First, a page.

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In-home sellers charge Kirby with deception

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Former schedulers and sales representatives of The Kirby Co. in Connecticut filed a lawsuit Monday in U.S. District Court alleging that the vacuum manufacturer and its Orange-based distributor failed to pay a lawful wage and engaged in fraudulent hiring and recruitment practices.

New Haven Legal Assistance filed the class-action lawsuit with the names of seven plaintiffs against Kirby, Orange distributor S.Z. Enterprises Inc. and distributorship owner Scott Zabka. But an attorney for the legal services agency said it expects to represent hundreds of people as the action moves ahead. The lawsuit does not cover current or former Kirby workers in eastern Connecticut.

"The defendants in this case have taken advantage of hundreds, if not thousands, of low-income people in New Haven County," Shelley White, litigation director for the agency, said in a statement. "Our office has committed to fight the exploitation of low-wage workers."

The suit alleges that Kirby had promised sales representatives $500 to $800 a week in wages, but failed to deliver even close to that amount. The most any of the plaintiffs received, according to the suit, was $200 for three weeks of work, though one plaintiff who received $25 for four weeks of work got extra compensation after complaining to the state Department of Labor.

The suit said Kirby kept wages down by promising bonuses for representatives who concluded 15 product demonstrations a week, but then failed to schedule enough in-home appointments for people to qualify. Likewise, appointment schedulers were promised bonuses for setting up a certain number of demonstrations but then were sent home early before they could complete the task, the suit said.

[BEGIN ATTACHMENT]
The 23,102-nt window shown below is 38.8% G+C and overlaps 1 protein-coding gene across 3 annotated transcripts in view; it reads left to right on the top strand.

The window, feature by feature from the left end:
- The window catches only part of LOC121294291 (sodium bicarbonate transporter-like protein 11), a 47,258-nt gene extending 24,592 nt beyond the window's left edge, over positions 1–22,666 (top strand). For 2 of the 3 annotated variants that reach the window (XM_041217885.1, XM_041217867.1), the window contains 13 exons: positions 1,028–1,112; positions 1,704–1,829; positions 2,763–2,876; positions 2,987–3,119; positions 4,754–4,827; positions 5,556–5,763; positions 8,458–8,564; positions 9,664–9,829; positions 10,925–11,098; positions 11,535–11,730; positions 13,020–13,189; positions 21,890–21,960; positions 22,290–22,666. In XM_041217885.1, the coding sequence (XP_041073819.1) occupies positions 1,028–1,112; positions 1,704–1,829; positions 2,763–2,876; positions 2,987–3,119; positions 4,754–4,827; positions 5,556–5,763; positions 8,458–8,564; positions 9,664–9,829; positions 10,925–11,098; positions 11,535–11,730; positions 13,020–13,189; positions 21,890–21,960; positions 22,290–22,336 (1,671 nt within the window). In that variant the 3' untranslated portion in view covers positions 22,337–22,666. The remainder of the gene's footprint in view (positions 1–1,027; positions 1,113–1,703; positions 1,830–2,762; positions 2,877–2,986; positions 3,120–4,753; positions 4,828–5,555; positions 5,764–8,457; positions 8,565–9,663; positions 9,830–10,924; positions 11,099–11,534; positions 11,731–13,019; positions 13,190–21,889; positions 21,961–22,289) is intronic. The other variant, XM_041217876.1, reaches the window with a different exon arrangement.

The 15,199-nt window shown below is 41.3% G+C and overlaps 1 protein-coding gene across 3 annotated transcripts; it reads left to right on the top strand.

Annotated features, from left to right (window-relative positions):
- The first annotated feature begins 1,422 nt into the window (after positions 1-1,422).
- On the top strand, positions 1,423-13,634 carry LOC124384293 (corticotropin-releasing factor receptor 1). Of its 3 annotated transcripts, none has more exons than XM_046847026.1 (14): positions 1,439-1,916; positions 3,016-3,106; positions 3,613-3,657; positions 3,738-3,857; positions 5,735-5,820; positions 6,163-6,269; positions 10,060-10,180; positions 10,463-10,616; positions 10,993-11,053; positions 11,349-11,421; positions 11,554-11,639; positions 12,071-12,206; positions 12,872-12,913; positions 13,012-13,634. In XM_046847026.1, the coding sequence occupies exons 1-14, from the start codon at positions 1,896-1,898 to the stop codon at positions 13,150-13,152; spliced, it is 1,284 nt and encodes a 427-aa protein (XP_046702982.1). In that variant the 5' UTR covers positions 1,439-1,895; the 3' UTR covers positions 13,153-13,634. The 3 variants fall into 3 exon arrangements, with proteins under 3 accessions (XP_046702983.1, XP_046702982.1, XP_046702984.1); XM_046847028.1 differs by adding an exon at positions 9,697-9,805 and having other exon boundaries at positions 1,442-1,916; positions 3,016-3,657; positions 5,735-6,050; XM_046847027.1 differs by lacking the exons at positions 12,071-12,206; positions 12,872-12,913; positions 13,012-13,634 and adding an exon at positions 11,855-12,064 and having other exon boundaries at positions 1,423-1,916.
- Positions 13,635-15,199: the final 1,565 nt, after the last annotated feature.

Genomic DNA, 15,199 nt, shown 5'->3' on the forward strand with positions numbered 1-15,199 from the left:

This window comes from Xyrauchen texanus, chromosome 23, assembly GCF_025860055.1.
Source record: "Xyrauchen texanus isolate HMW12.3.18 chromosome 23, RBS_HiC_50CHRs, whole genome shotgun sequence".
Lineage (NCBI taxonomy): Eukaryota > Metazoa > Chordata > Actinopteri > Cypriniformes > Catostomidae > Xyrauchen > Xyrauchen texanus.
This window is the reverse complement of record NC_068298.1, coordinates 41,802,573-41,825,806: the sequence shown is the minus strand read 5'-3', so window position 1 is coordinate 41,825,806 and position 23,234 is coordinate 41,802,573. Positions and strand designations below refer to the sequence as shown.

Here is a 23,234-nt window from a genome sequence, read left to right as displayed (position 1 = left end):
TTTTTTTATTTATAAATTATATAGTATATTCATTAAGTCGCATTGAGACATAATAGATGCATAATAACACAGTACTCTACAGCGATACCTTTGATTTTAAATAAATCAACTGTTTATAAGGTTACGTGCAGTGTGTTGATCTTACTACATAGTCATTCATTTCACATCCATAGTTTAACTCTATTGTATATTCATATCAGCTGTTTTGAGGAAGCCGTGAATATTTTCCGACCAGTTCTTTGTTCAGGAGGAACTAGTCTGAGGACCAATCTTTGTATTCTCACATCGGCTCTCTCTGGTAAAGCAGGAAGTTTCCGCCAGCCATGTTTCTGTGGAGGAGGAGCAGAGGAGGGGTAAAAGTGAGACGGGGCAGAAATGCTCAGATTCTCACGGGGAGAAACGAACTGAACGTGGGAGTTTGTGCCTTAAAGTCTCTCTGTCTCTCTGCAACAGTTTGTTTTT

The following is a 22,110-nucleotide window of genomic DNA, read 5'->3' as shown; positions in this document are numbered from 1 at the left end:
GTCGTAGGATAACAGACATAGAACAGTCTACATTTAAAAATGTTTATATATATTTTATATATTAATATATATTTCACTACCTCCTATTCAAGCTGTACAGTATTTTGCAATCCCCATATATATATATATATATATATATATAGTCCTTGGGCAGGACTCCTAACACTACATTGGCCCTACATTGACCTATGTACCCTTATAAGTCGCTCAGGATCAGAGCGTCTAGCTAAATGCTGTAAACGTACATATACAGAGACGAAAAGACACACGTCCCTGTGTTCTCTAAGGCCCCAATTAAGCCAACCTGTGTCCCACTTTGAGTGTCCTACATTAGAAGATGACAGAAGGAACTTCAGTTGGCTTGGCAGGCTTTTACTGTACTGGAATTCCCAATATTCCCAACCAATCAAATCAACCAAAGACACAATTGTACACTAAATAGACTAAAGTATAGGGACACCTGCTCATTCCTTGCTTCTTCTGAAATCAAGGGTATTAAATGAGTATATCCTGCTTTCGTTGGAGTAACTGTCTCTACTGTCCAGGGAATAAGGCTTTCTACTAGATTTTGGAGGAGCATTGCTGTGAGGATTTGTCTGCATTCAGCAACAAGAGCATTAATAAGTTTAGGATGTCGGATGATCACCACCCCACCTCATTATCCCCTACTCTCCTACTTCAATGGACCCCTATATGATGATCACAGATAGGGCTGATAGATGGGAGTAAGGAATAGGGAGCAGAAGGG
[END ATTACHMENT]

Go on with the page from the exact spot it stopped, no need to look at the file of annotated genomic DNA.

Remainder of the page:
"Plaintiffs and other employees hoping to earn a living during hard times held on until they were either broke or figured the business for a scam," the suit said.

The lawsuit is the latest salvo against Kirby, which is owned by the Ohio-based Scott Fetzer Co. Earlier this year, Kirby and its Connecticut vacuum distributors, including Taftville's GP Industries of Norwich Inc., settled charges levied by the state alleging unfair sales practices, agreeing to pay a $25,000 fine and to stop high-pressure tactics.

Last year, the state Department of Consumer Protection charged some Kirby representatives with refusing to leave customers' homes during sales calls and targeting older residents who sometimes felt intimidated by aggressive, high-pressure tactics.

"Kirby and S.Z. Enterprises utilize recruiting, hiring and employment policies that are well-designed to take advantage of the so-called jobless recovery," said James Bhandary-Alexander, attorney for the plaintiffs, in a statement. "Low-wage workers are facing desperate times, and Kirby monopolizes on that by lying to them, stringing them along, and ultimately paying them nothing for their work."


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